“I think from day one, the ownership team understood that this is a city that really relates to its outdoor spaces – I mean the beauty of the outdoor spaces here but also the way [Austinites] live their lives,” says Emmett. “There’s a desire to be out there – the hike and bike trails, the parks – that’s almost synonymous with Austin culture.”
You see that in the team’s badge and colors – the “Bright Verde” Pantone 354-on-black image of two intertwining live oaks with roots spreading in four directions – and now you see it in every area of the stadium: the exterior signage, interior signage, lighting in the team locker room, and all 20,500 seats. “We wanted to make it feel like when you’re in the venue, when you’re in your seat, you’re still a part of that indoor-outdoor experience,” Emmett says. “Working with the multiple greens, we’ve been able to blur those lines a little bit. The green of the seat, it almost feels as though the field just works its way up into the seating bowl. It’s been a joy to work with that brand, with that color palette. There’s just such a clear reason for that brand, such a strong reason for that color palette. Being able to integrate that into the architecture and the design makes my job easy.”
Getting you to feel like you’re still a part of that indoor-outdoor experience in your seat isn’t just a matter of decor, though, when your stadium is open-air. At Q2, those Central Texas elements will be with you from kickoff to final whistle – only they may not be as hot as you’d expect. “One of the first things that we heard, loud and clear, both from the ownership team of the club but also directly from MLS all the way up to Don Garber, the commissioner, was that we’ve got to get this building right in terms of the climate,” says Emmett. “This is the absolute most important thing. It’s a big decision, in terms of bringing a club to Austin. If we don’t get that right, we’ve failed.”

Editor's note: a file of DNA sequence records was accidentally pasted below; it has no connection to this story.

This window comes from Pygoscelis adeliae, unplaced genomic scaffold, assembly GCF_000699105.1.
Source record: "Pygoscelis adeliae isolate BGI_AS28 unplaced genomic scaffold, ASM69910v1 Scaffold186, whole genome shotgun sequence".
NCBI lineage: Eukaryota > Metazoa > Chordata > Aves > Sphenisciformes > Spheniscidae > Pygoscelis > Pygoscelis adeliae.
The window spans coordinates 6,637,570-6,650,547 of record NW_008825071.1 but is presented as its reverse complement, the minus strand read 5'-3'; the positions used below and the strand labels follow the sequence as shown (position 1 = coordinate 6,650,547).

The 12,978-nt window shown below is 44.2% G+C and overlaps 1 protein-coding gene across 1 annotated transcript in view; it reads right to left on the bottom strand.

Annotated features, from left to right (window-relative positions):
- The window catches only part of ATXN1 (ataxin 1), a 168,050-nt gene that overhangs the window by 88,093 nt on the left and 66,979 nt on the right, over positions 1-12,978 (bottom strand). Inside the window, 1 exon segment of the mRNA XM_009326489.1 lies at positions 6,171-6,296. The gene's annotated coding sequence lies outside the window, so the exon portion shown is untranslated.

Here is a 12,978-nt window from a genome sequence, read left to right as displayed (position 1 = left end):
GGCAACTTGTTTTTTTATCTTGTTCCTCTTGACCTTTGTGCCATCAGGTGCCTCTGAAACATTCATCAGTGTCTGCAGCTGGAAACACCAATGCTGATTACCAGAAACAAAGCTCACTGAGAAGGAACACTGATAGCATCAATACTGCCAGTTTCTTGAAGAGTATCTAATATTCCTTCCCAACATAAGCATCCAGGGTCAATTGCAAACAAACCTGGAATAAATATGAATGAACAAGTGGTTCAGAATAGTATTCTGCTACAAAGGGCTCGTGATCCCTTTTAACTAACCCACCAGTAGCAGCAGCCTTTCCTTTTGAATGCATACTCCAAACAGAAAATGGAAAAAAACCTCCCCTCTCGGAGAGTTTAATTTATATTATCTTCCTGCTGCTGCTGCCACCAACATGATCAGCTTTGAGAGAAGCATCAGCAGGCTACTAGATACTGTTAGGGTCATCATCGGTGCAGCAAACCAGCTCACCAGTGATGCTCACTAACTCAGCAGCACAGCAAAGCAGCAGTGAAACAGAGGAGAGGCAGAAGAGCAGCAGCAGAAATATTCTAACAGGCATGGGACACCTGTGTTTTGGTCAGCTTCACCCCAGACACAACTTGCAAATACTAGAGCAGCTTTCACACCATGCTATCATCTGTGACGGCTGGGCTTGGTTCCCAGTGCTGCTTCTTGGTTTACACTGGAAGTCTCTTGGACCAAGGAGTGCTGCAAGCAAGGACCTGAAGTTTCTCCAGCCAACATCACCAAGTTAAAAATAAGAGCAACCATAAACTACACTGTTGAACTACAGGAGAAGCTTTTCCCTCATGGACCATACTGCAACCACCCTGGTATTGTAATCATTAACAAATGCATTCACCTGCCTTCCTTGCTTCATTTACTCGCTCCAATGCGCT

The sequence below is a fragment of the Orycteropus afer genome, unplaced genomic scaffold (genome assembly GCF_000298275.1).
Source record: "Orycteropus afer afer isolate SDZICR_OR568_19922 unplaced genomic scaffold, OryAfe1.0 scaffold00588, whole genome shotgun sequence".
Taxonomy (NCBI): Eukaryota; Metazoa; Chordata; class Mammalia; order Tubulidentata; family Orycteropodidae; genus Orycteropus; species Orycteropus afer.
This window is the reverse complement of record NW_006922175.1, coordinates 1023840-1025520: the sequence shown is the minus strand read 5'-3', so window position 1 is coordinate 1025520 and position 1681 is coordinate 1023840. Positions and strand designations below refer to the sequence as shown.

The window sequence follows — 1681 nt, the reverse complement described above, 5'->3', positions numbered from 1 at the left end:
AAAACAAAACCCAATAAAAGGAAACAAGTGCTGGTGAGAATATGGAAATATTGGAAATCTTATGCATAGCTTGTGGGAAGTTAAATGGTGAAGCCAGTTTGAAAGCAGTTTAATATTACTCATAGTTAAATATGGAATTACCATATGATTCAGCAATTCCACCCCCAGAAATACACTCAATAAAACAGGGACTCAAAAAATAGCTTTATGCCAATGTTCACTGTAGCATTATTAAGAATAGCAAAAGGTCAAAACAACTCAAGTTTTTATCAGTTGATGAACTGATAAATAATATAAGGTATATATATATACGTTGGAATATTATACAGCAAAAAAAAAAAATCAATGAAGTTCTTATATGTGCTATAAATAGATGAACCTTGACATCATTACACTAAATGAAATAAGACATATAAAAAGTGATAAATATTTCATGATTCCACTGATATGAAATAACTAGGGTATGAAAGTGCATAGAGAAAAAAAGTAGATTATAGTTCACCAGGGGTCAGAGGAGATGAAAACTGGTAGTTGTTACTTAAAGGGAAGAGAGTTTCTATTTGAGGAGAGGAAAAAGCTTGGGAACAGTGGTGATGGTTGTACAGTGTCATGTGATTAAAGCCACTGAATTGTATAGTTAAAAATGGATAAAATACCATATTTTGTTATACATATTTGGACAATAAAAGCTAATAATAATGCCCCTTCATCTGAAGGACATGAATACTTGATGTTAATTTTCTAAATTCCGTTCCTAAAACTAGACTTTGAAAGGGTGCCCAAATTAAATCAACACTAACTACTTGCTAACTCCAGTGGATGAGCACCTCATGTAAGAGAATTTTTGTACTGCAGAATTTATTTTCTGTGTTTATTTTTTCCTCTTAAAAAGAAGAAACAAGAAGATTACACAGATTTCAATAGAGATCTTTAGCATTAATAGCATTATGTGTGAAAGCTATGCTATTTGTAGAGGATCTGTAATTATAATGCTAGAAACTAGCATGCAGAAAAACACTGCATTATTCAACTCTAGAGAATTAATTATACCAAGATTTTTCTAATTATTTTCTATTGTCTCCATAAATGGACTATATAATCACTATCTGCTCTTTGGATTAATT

Consequently, the architectural team studied the location, modeled weather patterns, and applied proven design techniques to mitigate the ATX elements at their worst. The orientation of the venue on the site, supersizing the canopy roof, opening the corners, raising the building out of the ground, adding 6,000 cooling mesh fabric seats – “All of those were very conscious decisions to address climate,” says Emmett.
This reporter had an opportunity to test their work on a late-May afternoon doing its best impression of a dog day in early August: cloudless sky, scorching sun, and little to no air circulating. Outside the stadium, it was 90 going on 100, but inside, it couldn’t have been more pleasant. The combination of shade over almost every seat and cross-breezes from the open corners lowered the temperature in the seating bowl by a good 15 degrees – a report that came as a relief to Emmett. “You never know until you get out there if you’re as successful as you think [you will be when you’re] looking at the computer programs, running the scenarios, and everything. Glad to hear they’re working the way they were intentionally designed to.”